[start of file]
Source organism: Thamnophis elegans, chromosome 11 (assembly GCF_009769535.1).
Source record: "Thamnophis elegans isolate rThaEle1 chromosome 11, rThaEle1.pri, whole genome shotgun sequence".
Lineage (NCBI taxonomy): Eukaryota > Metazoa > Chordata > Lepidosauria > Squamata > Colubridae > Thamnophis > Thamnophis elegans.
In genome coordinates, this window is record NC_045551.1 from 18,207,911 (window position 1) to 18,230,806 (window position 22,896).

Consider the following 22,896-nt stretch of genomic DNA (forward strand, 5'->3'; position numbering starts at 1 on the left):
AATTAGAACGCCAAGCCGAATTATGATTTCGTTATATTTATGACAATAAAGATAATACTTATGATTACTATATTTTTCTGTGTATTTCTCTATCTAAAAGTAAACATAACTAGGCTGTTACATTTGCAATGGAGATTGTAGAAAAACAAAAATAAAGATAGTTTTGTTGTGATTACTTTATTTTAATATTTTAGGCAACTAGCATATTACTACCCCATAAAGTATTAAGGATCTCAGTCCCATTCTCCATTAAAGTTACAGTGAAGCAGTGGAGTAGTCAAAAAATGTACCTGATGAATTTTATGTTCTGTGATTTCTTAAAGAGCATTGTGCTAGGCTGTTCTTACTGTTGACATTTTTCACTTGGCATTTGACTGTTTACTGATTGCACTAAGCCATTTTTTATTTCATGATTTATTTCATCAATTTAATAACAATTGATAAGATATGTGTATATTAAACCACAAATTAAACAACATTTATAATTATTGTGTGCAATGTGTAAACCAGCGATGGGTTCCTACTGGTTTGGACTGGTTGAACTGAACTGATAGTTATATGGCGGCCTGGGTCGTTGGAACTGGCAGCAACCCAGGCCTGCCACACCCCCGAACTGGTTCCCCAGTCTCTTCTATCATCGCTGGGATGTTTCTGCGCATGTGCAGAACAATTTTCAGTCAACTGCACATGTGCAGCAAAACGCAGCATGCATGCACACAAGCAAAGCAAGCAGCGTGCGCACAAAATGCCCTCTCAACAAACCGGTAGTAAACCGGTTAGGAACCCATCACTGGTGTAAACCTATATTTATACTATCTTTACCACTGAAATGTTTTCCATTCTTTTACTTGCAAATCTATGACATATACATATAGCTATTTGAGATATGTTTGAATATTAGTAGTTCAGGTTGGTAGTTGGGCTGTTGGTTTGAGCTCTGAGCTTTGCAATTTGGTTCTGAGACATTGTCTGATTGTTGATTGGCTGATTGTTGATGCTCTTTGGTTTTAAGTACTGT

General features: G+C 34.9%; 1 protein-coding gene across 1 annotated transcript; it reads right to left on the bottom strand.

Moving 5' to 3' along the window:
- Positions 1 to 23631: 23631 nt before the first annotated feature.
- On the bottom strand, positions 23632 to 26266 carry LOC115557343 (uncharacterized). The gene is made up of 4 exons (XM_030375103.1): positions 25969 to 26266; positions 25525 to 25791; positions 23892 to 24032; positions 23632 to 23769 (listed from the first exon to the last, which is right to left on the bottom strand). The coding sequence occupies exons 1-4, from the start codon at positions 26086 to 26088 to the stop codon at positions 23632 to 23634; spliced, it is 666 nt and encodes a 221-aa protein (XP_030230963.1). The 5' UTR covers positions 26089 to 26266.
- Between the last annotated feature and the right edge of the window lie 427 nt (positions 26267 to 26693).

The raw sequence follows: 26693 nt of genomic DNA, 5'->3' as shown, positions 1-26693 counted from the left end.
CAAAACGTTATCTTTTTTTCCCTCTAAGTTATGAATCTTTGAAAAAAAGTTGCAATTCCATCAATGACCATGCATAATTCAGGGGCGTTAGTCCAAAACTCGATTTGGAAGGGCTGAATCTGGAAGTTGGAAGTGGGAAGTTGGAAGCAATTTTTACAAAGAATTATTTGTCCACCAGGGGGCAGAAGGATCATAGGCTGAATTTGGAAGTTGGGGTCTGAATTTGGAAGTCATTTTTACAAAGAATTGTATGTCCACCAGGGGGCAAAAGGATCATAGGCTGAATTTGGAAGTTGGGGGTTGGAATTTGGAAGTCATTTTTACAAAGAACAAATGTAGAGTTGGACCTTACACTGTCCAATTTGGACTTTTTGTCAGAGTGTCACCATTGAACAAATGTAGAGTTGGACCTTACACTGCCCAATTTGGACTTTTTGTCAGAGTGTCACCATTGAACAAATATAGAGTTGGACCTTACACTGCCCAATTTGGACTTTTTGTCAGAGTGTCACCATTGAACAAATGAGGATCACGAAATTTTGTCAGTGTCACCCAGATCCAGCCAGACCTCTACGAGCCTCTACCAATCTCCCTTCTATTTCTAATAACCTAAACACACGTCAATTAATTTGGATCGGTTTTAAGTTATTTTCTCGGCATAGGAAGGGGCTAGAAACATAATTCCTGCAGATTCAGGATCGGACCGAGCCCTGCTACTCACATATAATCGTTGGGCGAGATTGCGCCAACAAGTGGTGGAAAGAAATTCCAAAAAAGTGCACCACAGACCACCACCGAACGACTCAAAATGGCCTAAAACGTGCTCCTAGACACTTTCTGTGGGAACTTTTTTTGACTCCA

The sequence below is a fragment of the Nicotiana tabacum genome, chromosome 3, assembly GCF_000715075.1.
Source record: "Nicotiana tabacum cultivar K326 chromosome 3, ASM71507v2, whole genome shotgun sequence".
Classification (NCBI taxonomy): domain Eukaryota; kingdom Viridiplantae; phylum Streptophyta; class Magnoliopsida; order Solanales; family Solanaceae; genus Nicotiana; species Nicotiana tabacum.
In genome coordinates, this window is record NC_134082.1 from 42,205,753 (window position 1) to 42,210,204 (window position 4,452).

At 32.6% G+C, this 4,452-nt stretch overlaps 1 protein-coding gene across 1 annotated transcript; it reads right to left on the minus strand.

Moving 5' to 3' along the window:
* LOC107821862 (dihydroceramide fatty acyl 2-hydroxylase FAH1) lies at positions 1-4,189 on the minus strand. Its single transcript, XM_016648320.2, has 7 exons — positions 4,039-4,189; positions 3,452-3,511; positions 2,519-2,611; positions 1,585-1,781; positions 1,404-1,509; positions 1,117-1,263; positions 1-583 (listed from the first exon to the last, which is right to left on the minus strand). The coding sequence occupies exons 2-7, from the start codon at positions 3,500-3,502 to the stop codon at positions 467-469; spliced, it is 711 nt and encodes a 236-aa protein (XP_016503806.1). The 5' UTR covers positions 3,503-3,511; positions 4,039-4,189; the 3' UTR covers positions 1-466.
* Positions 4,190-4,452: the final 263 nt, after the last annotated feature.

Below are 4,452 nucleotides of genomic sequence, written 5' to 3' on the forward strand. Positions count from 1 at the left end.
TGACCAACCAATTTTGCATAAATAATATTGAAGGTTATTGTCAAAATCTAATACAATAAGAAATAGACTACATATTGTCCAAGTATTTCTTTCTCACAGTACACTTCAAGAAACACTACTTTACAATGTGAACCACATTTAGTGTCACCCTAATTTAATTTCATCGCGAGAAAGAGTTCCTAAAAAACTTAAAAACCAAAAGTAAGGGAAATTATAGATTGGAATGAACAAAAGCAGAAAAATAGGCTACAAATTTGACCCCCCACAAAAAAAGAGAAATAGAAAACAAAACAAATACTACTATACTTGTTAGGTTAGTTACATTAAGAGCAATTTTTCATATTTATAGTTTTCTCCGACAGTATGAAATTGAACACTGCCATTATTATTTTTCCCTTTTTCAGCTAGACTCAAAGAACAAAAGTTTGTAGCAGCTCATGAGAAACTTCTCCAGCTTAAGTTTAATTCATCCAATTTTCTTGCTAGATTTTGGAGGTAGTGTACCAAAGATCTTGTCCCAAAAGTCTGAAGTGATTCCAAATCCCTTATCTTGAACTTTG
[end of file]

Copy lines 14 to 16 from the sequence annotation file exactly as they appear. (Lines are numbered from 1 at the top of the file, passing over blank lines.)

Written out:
The sequence below is a fragment of the Nicotiana tabacum genome, chromosome 3, assembly GCF_000715075.1.
Source record: "Nicotiana tabacum cultivar K326 chromosome 3, ASM71507v2, whole genome shotgun sequence".
Classification (NCBI taxonomy): domain Eukaryota; kingdom Viridiplantae; phylum Streptophyta; class Magnoliopsida; order Solanales; family Solanaceae; genus Nicotiana; species Nicotiana tabacum.